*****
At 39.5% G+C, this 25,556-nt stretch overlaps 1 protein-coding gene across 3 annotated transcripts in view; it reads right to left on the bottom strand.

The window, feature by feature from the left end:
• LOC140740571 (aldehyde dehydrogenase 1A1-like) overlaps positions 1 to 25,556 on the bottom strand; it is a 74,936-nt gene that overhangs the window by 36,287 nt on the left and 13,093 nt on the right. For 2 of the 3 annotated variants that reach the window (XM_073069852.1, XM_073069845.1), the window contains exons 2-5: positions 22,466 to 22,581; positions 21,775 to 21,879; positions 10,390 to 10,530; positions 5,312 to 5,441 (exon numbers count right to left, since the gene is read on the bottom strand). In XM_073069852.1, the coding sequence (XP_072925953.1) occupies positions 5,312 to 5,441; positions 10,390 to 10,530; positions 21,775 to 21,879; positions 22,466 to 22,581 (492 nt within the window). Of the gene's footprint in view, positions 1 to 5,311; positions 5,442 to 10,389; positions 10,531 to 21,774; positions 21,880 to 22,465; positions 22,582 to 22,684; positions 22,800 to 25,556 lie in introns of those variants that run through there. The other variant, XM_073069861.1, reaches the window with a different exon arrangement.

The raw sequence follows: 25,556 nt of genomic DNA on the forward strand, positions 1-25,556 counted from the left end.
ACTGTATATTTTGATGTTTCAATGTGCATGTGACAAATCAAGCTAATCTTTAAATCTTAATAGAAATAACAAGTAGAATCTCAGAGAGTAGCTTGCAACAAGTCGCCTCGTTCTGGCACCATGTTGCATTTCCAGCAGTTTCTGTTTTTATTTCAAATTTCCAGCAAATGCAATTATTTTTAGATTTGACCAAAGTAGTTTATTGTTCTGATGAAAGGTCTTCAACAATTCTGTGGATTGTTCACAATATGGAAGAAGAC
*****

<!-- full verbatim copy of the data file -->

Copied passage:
At 39.5% G+C, this 25,556-nt stretch overlaps 1 protein-coding gene across 3 annotated transcripts in view; it reads right to left on the bottom strand.

The window, feature by feature from the left end:
• LOC140740571 (aldehyde dehydrogenase 1A1-like) overlaps positions 1 to 25,556 on the bottom strand; it is a 74,936-nt gene that overhangs the window by 36,287 nt on the left and 13,093 nt on the right. For 2 of the 3 annotated variants that reach the window (XM_073069852.1, XM_073069845.1), the window contains exons 2-5: positions 22,466 to 22,581; positions 21,775 to 21,879; positions 10,390 to 10,530; positions 5,312 to 5,441 (exon numbers count right to left, since the gene is read on the bottom strand). In XM_073069852.1, the coding sequence (XP_072925953.1) occupies positions 5,312 to 5,441; positions 10,390 to 10,530; positions 21,775 to 21,879; positions 22,466 to 22,581 (492 nt within the window). Of the gene's footprint in view, positions 1 to 5,311; positions 5,442 to 10,389; positions 10,531 to 21,774; positions 21,880 to 22,465; positions 22,582 to 22,684; positions 22,800 to 25,556 lie in introns of those variants that run through there. The other variant, XM_073069861.1, reaches the window with a different exon arrangement.

The raw sequence follows: 25,556 nt of genomic DNA on the forward strand, positions 1-25,556 counted from the left end.
ACTGTATATTTTGATGTTTCAATGTGCATGTGACAAATCAAGCTAATCTTTAAATCTTAATAGAAATAACAAGTAGAATCTCAGAGAGTAGCTTGCAACAAGTCGCCTCGTTCTGGCACCATGTTGCATTTCCAGCAGTTTCTGTTTTTATTTCAAATTTCCAGCAAATGCAATTATTTTTAGATTTGACCAAAGTAGTTTATTGTTCTGATGAAAGGTCTTCAACAATTCTGTGGATTGTTCACAATATGGAAGAAGAC